Work ahead of hunts prevents headaches in the blind
Duck hunters spend all year looking forward to the first day of the season, and there’s nothing worse than heading to camp and having everything go south.
Here are some steps to take that have helped Louisiana hunter Jeff DeBlieux ensure all he has to do is look down the barrel when that first flight of ducks drops into range:
“Hunting the marsh, we almost all need a boat to hunt out of or to get to the blind,” DeBlieux said. “So, is the boat ready to go?”
He said the items to check include the boat itself, plugs, running lights, the battery, the fuel tank and lines, life jackets, paddle, push pole, trailer, tail lights, tires — pirogues if you are using one. “Make sure to follow your boat float plan that you left with a friend or family member,” he added.
“We are hunting out of boat blinds or fixed blinds,” DeBlieux said. “So, did you pre-scout your blind location; and is your blind or boat brushed to match the existing terrain, set up for the sunrise and wind direction, tide range?
“You have to hide well, and the correct concealment is one of the most-important items. If the ducks can see you, they are not coming close.”
“Have you checked your decoys since last year: strings weights and the tangled mess that you left in the decoy bag from the last day of the season last year?” he asked.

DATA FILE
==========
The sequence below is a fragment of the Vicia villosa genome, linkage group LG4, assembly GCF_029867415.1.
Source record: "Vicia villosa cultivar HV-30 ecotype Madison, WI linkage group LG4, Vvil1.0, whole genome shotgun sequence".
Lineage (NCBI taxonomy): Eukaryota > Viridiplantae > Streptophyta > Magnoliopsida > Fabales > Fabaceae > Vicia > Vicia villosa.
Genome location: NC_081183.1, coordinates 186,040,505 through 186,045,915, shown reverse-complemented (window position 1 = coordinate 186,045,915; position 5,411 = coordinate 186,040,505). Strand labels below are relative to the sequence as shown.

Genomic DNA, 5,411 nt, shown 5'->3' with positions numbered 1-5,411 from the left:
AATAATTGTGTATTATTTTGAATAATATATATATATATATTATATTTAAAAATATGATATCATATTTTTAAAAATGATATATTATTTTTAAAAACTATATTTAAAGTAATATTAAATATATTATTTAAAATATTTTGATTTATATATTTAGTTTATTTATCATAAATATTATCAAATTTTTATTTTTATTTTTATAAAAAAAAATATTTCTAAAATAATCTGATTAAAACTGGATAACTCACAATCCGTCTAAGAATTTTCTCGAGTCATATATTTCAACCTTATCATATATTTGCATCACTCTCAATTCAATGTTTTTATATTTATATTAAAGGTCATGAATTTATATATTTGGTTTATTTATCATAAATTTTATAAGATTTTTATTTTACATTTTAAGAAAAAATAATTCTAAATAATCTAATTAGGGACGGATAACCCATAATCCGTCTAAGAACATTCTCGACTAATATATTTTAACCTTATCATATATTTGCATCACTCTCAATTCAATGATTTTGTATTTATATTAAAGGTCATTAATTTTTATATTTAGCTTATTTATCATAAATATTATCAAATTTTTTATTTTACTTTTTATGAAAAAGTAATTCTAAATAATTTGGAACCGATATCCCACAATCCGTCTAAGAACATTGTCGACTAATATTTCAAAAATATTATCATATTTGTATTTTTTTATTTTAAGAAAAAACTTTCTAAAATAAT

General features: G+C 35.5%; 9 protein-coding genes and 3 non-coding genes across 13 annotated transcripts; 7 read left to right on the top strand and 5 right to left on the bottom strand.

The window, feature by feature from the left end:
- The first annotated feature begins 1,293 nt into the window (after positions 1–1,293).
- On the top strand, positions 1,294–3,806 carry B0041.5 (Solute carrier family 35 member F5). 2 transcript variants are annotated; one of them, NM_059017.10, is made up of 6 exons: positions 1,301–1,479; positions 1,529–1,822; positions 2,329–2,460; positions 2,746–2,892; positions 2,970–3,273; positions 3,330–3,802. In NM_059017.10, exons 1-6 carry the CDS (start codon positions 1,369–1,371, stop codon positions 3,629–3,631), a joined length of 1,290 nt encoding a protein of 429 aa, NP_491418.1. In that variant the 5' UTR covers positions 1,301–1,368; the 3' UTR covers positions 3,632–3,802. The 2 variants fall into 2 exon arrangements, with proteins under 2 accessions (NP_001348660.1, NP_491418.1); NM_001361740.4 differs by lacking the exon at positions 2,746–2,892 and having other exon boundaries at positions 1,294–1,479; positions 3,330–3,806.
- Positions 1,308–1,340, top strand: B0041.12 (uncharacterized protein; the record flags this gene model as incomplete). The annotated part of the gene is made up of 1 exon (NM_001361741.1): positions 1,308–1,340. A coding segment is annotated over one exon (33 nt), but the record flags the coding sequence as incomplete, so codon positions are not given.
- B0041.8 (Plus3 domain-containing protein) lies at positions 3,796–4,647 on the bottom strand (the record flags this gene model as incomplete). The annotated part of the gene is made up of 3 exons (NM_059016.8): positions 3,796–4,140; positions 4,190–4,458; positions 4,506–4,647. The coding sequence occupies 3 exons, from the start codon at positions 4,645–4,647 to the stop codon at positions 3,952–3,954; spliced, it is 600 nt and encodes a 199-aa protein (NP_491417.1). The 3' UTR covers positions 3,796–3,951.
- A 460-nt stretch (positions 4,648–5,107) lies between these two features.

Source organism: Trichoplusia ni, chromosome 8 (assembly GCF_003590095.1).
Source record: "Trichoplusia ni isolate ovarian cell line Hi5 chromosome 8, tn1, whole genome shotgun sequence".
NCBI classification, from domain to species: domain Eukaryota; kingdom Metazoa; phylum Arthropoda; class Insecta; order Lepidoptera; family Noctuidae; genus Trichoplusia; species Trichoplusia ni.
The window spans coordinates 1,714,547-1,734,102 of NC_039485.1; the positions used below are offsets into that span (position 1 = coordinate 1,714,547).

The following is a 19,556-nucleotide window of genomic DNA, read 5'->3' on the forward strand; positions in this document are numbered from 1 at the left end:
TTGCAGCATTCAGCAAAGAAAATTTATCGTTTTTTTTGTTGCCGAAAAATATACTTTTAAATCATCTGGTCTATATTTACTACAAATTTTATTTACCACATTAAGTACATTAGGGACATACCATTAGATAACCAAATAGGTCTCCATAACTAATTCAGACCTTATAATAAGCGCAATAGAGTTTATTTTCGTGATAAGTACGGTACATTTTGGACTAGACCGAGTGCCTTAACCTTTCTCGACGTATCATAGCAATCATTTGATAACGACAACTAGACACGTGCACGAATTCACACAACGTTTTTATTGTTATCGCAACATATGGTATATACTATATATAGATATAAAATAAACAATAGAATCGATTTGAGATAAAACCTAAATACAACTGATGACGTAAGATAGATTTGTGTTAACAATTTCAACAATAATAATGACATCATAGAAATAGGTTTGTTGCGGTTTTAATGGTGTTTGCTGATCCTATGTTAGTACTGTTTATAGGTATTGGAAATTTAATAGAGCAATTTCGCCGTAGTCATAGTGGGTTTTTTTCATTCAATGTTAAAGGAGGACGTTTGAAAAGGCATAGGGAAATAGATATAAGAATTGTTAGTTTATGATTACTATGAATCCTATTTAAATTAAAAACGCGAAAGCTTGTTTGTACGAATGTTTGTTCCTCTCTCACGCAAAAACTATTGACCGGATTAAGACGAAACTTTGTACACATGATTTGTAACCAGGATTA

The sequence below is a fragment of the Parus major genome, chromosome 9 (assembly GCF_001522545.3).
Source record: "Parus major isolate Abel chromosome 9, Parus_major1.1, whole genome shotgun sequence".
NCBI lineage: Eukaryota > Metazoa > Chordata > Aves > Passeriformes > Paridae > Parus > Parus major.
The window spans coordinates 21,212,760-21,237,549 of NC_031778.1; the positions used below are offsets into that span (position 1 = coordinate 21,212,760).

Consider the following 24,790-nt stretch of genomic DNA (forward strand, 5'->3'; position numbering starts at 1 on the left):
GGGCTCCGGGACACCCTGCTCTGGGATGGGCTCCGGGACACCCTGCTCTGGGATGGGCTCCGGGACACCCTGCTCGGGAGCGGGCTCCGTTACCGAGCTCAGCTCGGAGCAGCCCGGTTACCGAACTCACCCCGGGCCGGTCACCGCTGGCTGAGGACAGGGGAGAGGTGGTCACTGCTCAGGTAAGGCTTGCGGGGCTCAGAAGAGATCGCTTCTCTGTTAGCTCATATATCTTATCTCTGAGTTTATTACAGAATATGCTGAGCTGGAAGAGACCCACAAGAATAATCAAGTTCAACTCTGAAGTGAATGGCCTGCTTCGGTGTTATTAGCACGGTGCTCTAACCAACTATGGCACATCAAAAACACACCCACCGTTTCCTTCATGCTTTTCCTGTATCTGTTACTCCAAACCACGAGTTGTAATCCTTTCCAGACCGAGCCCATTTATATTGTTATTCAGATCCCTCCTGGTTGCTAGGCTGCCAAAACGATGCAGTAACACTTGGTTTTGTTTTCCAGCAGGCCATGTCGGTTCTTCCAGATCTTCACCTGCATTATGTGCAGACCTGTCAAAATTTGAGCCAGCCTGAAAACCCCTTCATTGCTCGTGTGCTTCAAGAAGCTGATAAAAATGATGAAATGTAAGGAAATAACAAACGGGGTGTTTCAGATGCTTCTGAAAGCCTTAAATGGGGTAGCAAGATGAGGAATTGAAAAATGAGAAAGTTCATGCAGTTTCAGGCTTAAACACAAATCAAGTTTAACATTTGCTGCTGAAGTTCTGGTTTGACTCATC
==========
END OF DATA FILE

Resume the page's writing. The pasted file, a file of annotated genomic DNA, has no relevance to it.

“Do not just pull out the gun from last year and the old shells the night before opening day,” DeBlieux cautioned. “Take your gun to the nearest sporting clay range and shoot a round or two to make sure it is working properly and you have a good feel of the proper lead.
“Also, make sure you have the correct steel-shot ammo. Make sure you have the proper chokes in your gun; shooting ducks in the decoys with your turkey choke makes it real hard to get a limit.”
Shell bucket, blind bag
Things you should have in your bucket or bag include the 2019 hunting pamphlet, so you know the bag limits and regulations, proper shells for your gun, duck calls, a flashlight that works, rain gear, a ThermaCELL, a can of Off, bottles of water, snacks, sunglasses, cell phone and a roll of toilet paper.
“Make sure you have all your hunting license, your HIP permit and a federal duck stamp — and do not forget to check your boots for any holes,” DeBlieux said. “That first step in the early morning water makes a long hunting day with a wet foot.”